“The term “Cyber Monday” is a neologism invented by Shop.org, part of the U.S. trade association National Retail Federation. It was first used within the ecommerce community during the 2005 holiday season. According to Scott Silverman, the head of Shop.org, the term was coined based on research showing that 78% of online retailers reported a significant increase in sales on the Monday after Thanksgiving in 2004. In late November 2005, the New York Times reported that “The name Cyber Monday grew out of the observation that millions of otherwise productive working Americans, fresh off a Thanksgiving weekend of window shopping, were returning to high-speed Internet connections at work Monday and buying what they liked.”” From wikipedia.org
We live in a high tech world. There are not many anymore in this society who live without computers, cell phones, and other nifty technical gadgets which supposedly make our lives easier. Many of us do most things over the computer now (the younger generation even more so than the ‘slightly’ older folks), from working, to socializing, to playing, to banking, to shopping. Through the internet, we are connected to almost anyone and anything on this planet. The world is at our fingertips, so to speak.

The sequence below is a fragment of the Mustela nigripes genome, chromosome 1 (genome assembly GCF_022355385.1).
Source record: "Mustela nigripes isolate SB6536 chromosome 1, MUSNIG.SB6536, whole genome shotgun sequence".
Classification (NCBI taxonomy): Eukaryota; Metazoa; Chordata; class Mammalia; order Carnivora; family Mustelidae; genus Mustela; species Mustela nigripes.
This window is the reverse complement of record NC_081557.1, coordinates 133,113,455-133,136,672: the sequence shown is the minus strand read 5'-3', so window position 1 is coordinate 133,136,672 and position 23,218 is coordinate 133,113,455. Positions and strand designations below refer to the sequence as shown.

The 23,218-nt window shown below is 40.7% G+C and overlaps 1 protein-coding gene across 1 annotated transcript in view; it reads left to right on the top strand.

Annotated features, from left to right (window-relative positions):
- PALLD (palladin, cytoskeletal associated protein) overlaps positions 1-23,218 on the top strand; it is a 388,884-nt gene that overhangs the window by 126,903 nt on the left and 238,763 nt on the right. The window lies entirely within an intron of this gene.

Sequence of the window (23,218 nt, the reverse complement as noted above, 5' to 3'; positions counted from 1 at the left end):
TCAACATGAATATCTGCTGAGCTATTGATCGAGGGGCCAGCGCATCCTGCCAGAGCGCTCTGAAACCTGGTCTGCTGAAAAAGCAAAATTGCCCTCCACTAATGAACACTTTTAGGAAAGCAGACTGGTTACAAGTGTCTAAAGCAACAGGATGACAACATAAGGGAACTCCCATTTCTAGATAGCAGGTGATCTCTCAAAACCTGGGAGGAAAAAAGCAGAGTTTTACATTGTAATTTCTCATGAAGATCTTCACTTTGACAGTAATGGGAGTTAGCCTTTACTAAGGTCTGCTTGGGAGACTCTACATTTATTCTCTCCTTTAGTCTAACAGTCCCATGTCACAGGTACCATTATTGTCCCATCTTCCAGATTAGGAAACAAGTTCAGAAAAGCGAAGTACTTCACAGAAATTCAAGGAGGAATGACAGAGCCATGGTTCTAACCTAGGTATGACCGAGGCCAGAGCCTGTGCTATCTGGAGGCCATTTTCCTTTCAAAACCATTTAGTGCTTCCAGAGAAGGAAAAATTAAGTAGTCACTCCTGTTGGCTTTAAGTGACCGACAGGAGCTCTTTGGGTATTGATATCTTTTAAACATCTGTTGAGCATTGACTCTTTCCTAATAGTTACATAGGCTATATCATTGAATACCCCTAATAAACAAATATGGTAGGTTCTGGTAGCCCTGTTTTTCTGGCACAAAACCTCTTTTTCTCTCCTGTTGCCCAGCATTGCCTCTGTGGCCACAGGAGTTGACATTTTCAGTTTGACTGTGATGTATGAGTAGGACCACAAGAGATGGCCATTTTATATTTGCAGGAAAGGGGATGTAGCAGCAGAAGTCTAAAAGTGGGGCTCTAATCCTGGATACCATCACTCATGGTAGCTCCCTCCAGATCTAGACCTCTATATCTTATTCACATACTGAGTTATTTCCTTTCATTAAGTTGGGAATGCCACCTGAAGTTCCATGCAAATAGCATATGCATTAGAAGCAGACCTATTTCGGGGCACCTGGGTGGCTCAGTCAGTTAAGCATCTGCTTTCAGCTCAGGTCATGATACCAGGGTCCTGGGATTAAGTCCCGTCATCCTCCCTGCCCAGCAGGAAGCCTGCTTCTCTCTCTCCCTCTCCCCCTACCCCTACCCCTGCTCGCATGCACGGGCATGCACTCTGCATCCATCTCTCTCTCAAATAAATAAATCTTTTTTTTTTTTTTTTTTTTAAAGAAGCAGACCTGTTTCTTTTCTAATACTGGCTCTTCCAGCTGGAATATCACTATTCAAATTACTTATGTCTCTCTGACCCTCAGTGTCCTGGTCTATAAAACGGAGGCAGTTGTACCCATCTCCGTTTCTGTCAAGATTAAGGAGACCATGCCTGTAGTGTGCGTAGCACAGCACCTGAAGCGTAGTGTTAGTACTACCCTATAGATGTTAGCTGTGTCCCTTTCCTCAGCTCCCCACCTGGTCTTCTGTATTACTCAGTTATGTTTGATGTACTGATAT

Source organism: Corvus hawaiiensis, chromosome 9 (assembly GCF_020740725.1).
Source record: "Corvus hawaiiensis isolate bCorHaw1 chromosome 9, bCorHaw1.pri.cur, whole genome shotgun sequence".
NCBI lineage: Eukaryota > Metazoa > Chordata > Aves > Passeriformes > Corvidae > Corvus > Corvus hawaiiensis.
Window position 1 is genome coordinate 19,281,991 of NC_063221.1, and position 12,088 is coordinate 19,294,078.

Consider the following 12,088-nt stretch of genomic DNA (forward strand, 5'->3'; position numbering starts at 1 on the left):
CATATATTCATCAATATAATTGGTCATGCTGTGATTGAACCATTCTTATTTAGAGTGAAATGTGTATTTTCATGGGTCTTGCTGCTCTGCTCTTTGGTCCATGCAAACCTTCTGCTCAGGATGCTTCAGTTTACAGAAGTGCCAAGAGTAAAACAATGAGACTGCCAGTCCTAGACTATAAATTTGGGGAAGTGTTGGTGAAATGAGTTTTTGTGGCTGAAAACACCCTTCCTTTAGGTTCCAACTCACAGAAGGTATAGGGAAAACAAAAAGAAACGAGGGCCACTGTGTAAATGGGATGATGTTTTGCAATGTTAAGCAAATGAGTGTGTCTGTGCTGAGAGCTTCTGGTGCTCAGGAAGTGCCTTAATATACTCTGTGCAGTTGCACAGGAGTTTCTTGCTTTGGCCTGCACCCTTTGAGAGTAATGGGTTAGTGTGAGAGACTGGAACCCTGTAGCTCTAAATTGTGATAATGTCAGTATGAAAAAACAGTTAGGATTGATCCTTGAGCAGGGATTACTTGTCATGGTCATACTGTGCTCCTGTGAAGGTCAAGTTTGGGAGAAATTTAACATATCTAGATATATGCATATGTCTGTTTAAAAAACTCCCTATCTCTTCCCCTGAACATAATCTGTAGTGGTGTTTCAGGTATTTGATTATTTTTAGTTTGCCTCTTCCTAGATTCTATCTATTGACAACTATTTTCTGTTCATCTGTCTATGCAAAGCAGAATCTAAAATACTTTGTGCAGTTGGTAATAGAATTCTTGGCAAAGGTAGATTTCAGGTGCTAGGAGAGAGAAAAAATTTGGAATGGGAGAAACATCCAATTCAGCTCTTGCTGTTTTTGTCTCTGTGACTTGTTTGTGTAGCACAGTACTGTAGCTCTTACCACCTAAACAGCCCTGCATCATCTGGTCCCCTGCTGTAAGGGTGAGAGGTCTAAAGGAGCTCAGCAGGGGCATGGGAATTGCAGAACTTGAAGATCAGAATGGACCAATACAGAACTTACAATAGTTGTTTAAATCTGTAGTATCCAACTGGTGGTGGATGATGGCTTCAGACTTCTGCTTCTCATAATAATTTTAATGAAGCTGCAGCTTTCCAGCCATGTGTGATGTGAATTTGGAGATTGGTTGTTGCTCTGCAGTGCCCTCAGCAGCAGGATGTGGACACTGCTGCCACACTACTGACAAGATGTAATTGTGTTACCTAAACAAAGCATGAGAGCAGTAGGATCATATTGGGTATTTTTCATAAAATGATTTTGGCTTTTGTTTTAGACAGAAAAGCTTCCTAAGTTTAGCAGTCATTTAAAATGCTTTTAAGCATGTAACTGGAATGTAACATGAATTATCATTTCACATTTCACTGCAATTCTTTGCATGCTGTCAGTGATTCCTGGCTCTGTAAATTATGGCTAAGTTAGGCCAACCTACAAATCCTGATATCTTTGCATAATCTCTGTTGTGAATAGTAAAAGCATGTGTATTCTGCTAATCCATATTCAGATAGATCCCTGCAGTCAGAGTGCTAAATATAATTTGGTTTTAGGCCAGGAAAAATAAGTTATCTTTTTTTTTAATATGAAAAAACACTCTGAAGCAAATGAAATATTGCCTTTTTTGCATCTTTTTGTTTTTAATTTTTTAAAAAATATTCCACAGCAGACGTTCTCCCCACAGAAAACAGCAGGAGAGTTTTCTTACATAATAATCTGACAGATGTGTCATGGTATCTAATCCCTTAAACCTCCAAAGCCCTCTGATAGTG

How ironic that, in this day and age, the coming of Christ is kicked off with big sales events; how ironic that the first Monday of the Advent season is better known and anticipated as Cyber Monday, even among Christians. We feel the tug and pull of commerce as Christmas approaches. And, as I have to admit, I am not immune against the lure of a good deal on Christmas presents online.
As a church, we are in this world, but not of this world, as the Apostle Paul writes. We live here and now. After all, this IS God’s world, and if we believe that everything was and is created through God, we have to assume that technology is part of God’s ever creative spirit. However, I think we ought to be careful how we use technology – and how much we use it. We have to be careful that our admiration of technology doesn’t turn into idol worship.
As Christians, we take part in Cyber World. There are amazing opportunities to connect with people, even to evangelize, through this medium. But I hope we never forget that the virtual cyber world is merely a shadow of the ‘real’, tangible world we live in. God became incarnated, which means God came into the flesh – to be seen and heard and touched. God knows about the importance of immediate contact between God and people, and then between human beings. May we, on this Cyber Monday, and while we possibly try to get the best deals online, not forget about reaching out to God, who wants to be touched – and reaching out to our fellow human beings, friends, family, strangers. In touching them, we will be touched by God.
“I appeal to you therefore, brothers and sisters, by the mercy of God, to present your bodies as a living sacrifice, holy and acceptable to God, which is your spiritual worship. Do not be conformed to this world, but be transformed by the renewing of your minds, so that you may discern what is the will of God – what is good and acceptable and perfect.” Romans 12, 1-2, NRSV
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